By Alex Evans, Editorial Director, National Business Awards

A roundtable debate on what businesses have learnt from embedding sustainability in their organisations, organised by ICAEW in partnership with the National Business Awards, brought together a mix of sustainability champions and pioneers to talk about where we are now, where we want to be, and the challenges and opportunities to get there.

Led by ICAEW chief executive Michael Izza, the panel included several finalists of this year’s ICAEW Sustainability & CSR Award alongside some thought-leaders on sustainability in business. Michael kicked off the debate by asking whether businesses had bought into sustainability and what the key drivers were.

“We realised that it was being driven by the supply base, with around 40% of questions asked by clients relating to sustainability,” said finalist Simone Hindmarch-Bye, Co-founder of office supplies company Commercial, who has spearheaded sustainability throughout her organisation. “We’re not a global player but we do compete with global players and we became acutely aware that we needed a survival strategy in a market that was declining by 30%. Our measures helped us to grow by substantially more.”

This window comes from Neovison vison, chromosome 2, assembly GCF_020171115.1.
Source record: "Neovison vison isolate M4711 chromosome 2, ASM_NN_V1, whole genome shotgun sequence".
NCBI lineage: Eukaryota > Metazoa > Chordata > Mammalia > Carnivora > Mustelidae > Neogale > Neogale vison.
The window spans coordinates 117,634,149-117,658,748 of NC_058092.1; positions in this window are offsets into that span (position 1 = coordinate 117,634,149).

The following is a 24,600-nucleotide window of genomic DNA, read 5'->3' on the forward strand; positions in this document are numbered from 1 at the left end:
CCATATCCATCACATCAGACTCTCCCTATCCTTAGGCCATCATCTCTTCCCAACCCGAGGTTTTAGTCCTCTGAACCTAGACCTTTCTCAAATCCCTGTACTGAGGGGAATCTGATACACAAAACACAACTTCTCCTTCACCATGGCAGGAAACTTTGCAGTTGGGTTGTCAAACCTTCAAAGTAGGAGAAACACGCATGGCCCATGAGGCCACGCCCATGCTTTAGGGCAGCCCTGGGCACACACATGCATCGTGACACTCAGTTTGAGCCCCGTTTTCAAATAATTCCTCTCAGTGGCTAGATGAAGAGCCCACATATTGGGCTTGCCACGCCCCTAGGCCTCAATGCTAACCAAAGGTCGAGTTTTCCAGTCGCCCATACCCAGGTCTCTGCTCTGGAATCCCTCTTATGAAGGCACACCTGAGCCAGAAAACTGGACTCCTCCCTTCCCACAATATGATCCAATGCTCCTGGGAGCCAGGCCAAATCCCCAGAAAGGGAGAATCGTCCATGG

“What’s changing business attitudes is a better understanding of what sustainability is really about,” said Carmel McQuaid, Climate Change Manager at Marks & Spencers. “It’s about brand differentiation to customers; and it’s about greater efficiencies. M&S’s Plan A delivered £50m to the bottom line. It’s about employee engagement and motivation.”

Some big businesses have started to see some substantial bottom line benefits, but a lot of smaller firms have put it on the back-burner during the recession. “During tough times there is an even greater need to look at sustainability — not only as a point of difference but as a way to build long term strength,” said Nita Clarke, a director of Involvement & Participation Association (IPA) - which gives guidance and support to companies on industrial relations.

Isn’t everyone doing it?

Nonetheless, while the panel agreed that more businesses had bought into sustainability, chair Michael Izza asked whether it was still seen as a Unique Selling Point (USP).

“With around 10,000 recruitment companies in the UK, it has helped us to present a different tone of voice,” said Gavin Megnauth, Operations Director and Head of CSR for recruitment company Morgan Hunt, while Hindmarch-Bye added it was her company’s ‘biggest differentiator and part the culture of the business.

Picking up on this last comment, Clarke Nita Clarke said that a commitment to sustainability must be authentic because green-washing had the potential to severely damage corporate reputations.

To read a full review of the roundtable, visit www.nationalbusinessawards.co.uk now.

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